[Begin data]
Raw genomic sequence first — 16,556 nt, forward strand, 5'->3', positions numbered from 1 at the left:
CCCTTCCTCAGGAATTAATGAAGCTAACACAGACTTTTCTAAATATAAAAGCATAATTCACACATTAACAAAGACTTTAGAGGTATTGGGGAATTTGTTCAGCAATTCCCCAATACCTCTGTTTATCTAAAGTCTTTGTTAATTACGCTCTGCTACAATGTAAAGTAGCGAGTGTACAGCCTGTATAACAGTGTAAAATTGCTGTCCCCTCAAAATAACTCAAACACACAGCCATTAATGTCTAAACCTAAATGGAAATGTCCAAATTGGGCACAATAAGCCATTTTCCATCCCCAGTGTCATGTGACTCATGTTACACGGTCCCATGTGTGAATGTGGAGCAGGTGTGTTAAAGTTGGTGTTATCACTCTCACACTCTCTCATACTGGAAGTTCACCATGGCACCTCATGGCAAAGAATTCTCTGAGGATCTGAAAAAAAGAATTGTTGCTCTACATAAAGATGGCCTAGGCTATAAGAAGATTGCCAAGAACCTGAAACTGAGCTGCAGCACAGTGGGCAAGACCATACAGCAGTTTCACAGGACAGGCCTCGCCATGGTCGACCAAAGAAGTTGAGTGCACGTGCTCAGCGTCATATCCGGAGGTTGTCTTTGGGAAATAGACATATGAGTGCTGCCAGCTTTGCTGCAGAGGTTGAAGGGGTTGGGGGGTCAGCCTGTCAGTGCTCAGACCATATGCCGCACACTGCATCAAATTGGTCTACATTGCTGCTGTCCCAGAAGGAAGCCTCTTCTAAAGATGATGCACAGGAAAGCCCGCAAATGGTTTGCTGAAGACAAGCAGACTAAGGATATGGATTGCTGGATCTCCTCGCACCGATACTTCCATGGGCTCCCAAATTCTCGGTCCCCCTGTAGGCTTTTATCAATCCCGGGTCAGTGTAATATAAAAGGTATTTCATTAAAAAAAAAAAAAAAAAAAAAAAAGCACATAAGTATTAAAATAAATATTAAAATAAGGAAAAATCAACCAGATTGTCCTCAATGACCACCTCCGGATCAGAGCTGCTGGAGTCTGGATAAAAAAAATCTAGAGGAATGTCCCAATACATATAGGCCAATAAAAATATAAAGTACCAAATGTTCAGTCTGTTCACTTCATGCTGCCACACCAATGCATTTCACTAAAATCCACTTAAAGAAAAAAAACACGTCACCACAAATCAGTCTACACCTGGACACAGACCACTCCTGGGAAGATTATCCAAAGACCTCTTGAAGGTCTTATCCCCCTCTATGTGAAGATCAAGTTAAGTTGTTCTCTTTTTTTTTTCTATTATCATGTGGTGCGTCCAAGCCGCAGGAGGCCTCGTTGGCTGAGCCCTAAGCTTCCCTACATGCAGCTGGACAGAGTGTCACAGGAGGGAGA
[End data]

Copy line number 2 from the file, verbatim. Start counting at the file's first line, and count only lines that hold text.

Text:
CCCTTCCTCAGGAATTAATGAAGCTAACACAGACTTTTCTAAATATAAAAGCATAATTCACACATTAACAAAGACTTTAGAGGTATTGGGGAATTTGTTCAGCAATTCCCCAATACCTCTGTTTATCTAAAGTCTTTGTTAATTACGCTCTGCTACAATGTAAAGTAGCGAGTGTACAGCCTGTATAACAGTGTAAAATTGCTGTCCCCTCAAAATAACTCAAACACACAGCCATTAATGTCTAAACCTAAATGGAAATGTCCAAATTGGGCACAATAAGCCATTTTCCATCCCCAGTGTCATGTGACTCATGTTACACGGTCCCATGTGTGAATGTGGAGCAGGTGTGTTAAAGTTGGTGTTATCACTCTCACACTCTCTCATACTGGAAGTTCACCATGGCACCTCATGGCAAAGAATTCTCTGAGGATCTGAAAAAAAGAATTGTTGCTCTACATAAAGATGGCCTAGGCTATAAGAAGATTGCCAAGAACCTGAAACTGAGCTGCAGCACAGTGGGCAAGACCATACAGCAGTTTCACAGGACAGGCCTCGCCATGGTCGACCAAAGAAGTTGAGTGCACGTGCTCAGCGTCATATCCGGAGGTTGTCTTTGGGAAATAGACATATGAGTGCTGCCAGCTTTGCTGCAGAGGTTGAAGGGGTTGGGGGGTCAGCCTGTCAGTGCTCAGACCATATGCCGCACACTGCATCAAATTGGTCTACATTGCTGCTGTCCCAGAAGGAAGCCTCTTCTAAAGATGATGCACAGGAAAGCCCGCAAATGGTTTGCTGAAGACAAGCAGACTAAGGATATGGATTGCTGGATCTCCTCGCACCGATACTTCCATGGGCTCCCAAATTCTCGGTCCCCCTGTAGGCTTTTATCAATCCCGGGTCAGTGTAATATAAAAGGTATTTCATTAAAAAAAAAAAAAAAAAAAAAAAAGCACATAAGTATTAAAATAAATATTAAAATAAGGAAAAATCAACCAGATTGTCCTCAATGACCACCTCCGGATCAGAGCTGCTGGAGTCTGGATAAAAAAAATCTAGAGGAATGTCCCAATACATATAGGCCAATAAAAATATAAAGTACCAAATGTTCAGTCTGTTCACTTCATGCTGCCACACCAATGCATTTCACTAAAATCCACTTAAAGAAAAAAAACACGTCACCACAAATCAGTCTACACCTGGACACAGACCACTCCTGGGAAGATTATCCAAAGACCTCTTGAAGGTCTTATCCCCCTCTATGTGAAGATCAAGTTAAGTTGTTCTCTTTTTTTTTTCTATTATCATGTGGTGCGTCCAAGCCGCAGGAGGCCTCGTTGGCTGAGCCCTAAGCTTCCCTACATGCAGCTGGACAGAGTGTCACAGGAGGGAGA